In September of this year, the governments of the Solomon Islands and Kiribati severed ties with Taipei in favor of establishing formal diplomatic relations with Beijing.
The Solomon Islands initially recognized Taiwan in 1986, with their decision in September effectively ending 36 years of diplomatic relations. Kiribati ended its prior diplomatic relationship with Beijing in 2003 and recognized Taiwan; Kiribati now contends that reestablishing diplomatic relations with Beijing is in its “best national interest.”
The following post reviews the decisions of Pacific islands countries to revisit their diplomatic relations with China and Taiwan.
Taiwan now maintains formal diplomatic relations with only fifteen countries, many of which are small, developing states in Central America and the Pacific. Of Taipei’s remaining allies, four of them are South Pacific states: Nauru, Tuvalu, the Marshall Islands, and Palau.
Kiribati and the Solomon Islands’ decisions are particularly problematic ahead of Taiwan’s national elections in January 2020. Kiribati and the Solomon Islands are two of seven countries that severed diplomatic relations with Taiwan since current president, Tsai Ing-wen took office in 2016. The 2020 elections are expected to present Taiwanese voters with a stark choice. Tsai, the incumbent from the Democratic Progressive Party, has been very vocal in criticizing Beijing’s attempts to squeeze and isolate Taiwan. Her challenger, Kuomintang nominee, Han Kuo-yu has advocated for closer relations with mainland China.
With Kiribati’s decision following so close on the heels of the Solomon Islands’, Taiwan is and should be wary of a regional domino effect. The Marshall Islands has been quick to reaffirm its support for Taiwan, but continued Pacific Island support for Taiwan is by no means guaranteed. Nauru and Tuvalu have recently elected new leaders, the Marshall Islands will hold elections in November, and Palau will return to the polls next year.
Taiwan provides some amount of aid to each of its Pacific allies, and Taiwan’s Ministry of Foreign Affairs plans to redirect aid intended for the Solomon Islands and Kiribati to its remaining allies. However, if choosing between Beijing or Taipei truly does come down to dollars and cents (or RMB and TWD), then, of course, China can outspend Taiwan without issue. China made sweeping promises of economic investment to convince Kiribati and the Solomons to sever ties with Taipei.
So, what exactly did China promise the Solomon Islands and Kiribati?
Details of the offers have not been confirmed. However, reports speculate that Beijing promised the Solomons some 500M USD in financial aid and offered Kiribati planes, ferries, and “unprecedented development opportunities.” To put these offers in perspective – between 2011 and 2019, Taiwan provided roughly 117.5M USD to the Solomon Islands and 84.3M USD to Kiribati. For these Pacific Island states, establishing diplomatic relations with Beijing seemingly opens doors to immediate economic opportunity. Both Kiribati and the Solomon Islands have signed onto China’s Belt and Road Initiative, and in late September, a Chinese corporation with close ties to the Chinese Communist Party signed a renewable 75-year lease with exclusive rights to develop the island of Tulagi in the Solomon Islands.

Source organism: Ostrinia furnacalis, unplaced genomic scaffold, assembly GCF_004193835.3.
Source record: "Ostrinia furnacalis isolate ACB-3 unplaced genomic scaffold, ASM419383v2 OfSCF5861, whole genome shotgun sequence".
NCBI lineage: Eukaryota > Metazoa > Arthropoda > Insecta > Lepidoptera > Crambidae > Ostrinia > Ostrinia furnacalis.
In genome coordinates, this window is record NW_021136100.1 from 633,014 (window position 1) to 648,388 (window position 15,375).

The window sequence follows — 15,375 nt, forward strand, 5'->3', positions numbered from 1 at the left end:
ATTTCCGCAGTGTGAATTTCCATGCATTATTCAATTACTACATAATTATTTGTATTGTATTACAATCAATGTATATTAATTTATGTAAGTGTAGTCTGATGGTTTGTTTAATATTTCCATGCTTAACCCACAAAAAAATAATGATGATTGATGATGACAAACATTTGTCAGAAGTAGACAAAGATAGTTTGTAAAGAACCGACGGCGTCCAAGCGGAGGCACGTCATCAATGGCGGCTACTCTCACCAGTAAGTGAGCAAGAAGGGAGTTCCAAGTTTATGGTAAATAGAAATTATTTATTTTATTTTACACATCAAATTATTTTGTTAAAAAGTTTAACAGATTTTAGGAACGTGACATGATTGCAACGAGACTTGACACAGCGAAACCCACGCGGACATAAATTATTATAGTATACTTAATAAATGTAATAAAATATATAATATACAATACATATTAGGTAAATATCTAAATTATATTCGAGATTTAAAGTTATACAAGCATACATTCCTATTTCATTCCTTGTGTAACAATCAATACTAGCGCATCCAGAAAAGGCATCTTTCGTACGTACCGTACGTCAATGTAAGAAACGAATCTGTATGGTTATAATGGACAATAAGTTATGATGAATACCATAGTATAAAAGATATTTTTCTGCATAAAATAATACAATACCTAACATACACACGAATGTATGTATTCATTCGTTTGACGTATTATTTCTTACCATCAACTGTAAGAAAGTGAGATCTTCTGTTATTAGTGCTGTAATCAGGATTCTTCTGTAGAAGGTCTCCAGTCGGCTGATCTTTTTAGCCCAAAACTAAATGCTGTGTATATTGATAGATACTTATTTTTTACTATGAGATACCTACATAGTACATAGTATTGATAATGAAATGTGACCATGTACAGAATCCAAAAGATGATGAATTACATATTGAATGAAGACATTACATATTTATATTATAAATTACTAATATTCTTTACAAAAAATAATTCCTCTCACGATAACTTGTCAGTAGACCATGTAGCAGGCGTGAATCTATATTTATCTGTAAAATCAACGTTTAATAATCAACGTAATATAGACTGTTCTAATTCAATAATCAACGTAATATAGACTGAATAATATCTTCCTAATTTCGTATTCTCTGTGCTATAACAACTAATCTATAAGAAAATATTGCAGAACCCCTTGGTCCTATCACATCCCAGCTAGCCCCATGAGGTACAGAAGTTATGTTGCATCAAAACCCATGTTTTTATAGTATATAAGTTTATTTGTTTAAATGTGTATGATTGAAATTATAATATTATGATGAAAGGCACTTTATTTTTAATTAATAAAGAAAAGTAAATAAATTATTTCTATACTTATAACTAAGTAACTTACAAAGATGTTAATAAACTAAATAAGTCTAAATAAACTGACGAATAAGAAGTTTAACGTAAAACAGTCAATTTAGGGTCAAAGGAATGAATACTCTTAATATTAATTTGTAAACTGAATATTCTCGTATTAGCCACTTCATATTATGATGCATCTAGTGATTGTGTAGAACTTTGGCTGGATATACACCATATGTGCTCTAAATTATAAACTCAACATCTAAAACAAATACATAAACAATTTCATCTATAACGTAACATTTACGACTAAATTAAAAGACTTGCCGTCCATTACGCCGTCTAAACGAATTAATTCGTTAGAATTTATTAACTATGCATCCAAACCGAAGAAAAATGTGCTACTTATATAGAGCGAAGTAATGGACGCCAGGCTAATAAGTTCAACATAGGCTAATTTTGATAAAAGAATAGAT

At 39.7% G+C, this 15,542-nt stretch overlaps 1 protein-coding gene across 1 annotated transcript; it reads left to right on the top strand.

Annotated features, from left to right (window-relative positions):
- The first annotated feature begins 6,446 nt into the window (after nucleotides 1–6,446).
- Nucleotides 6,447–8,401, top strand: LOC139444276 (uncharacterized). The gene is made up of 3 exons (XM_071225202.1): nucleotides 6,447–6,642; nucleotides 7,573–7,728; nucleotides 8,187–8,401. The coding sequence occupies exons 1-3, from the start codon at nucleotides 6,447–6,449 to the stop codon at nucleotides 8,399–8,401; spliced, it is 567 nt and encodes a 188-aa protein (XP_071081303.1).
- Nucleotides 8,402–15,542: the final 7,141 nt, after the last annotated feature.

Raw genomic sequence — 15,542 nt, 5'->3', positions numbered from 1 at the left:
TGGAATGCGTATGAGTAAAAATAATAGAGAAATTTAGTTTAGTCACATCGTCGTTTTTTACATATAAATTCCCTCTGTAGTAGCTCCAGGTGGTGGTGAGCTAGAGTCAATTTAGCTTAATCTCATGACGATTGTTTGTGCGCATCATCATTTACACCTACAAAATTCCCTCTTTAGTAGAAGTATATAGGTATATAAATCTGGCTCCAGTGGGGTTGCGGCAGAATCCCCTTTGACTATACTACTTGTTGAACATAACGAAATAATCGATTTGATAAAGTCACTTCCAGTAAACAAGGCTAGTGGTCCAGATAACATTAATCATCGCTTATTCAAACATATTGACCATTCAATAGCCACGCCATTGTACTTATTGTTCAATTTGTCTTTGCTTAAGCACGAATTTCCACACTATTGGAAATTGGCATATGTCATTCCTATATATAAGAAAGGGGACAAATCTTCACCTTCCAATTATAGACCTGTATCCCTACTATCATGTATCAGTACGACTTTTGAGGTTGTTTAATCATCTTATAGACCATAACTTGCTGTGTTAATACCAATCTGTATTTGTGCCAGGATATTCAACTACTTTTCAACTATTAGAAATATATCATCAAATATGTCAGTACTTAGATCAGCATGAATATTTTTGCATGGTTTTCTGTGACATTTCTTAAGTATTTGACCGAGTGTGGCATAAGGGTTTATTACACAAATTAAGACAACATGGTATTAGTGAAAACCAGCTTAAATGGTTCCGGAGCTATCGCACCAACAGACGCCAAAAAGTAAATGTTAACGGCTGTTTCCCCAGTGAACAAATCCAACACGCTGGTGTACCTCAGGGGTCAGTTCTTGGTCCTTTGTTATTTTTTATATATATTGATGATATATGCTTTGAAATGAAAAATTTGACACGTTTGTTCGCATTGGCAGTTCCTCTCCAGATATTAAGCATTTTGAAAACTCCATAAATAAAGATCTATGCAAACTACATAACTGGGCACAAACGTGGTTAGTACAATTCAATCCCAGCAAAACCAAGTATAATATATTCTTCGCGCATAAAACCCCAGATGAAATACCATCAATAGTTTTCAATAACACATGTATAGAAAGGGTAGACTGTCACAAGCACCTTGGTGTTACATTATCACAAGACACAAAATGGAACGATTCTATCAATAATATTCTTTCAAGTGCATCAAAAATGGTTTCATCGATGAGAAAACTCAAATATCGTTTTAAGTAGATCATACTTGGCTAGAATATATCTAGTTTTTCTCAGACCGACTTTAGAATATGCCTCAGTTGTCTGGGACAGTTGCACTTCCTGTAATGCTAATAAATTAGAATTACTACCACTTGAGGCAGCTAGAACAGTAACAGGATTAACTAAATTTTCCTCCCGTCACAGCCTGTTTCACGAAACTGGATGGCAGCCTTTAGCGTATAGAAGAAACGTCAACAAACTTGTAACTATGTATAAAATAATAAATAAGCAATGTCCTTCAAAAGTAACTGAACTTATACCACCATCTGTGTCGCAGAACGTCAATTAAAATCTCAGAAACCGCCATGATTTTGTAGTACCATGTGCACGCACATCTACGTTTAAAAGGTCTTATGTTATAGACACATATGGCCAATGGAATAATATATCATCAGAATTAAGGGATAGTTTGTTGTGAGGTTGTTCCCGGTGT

As a region, Oceania has become increasingly reliant on Chinese aid, in part because of what China is funding. Chinese funding is going toward “much-desired transport and utility infrastructure.” Chinese firms are building ports, roads, wharfs, water networks, etc. In contrast, aid coming from the US and Australia has historically gone toward “bolstering governance, health and education services.”
However, regional reliance on Chinese aid should serve as a cautionary tale for Kiribati and the Solomon Islands. The vast majority of Chinese aid to Pacific Island countries is given as concessional loans – loans with interest rates around 2-3% with 5-7 year grace periods and 15-20 year repayment schedules. In a decade, Chinese lending has gone from nearly nothing to over 1.3B USD across 11 Pacific Island states. Tonga’s debt to China exceeds $115M, or roughly one-third of its annual GDP. China holds nearly half of Vanuatu’s external debt and over one-quarter of Papua New Guinea’s external debt. Today, though Australia remains the largest provider of aid overall, China is the region’s largest lender.
So why has China increased its spending in Oceania so exponentially? Moreover, what does China stand to gain from its new allies in the South Pacific?
While each ally taken from Taipei is a win for Beijing, this is about more than isolating Taiwan. China’s campaign to win over Pacific Island allies from Taiwan speaks more broadly to China’s myriad and growing interests in Oceania. The region represents opportunity – an opportunity to grow the Belt and Road; to explore massive, relatively untapped exclusive economic zones; for broader strategic and military engagement; and to expand China’s pacific power.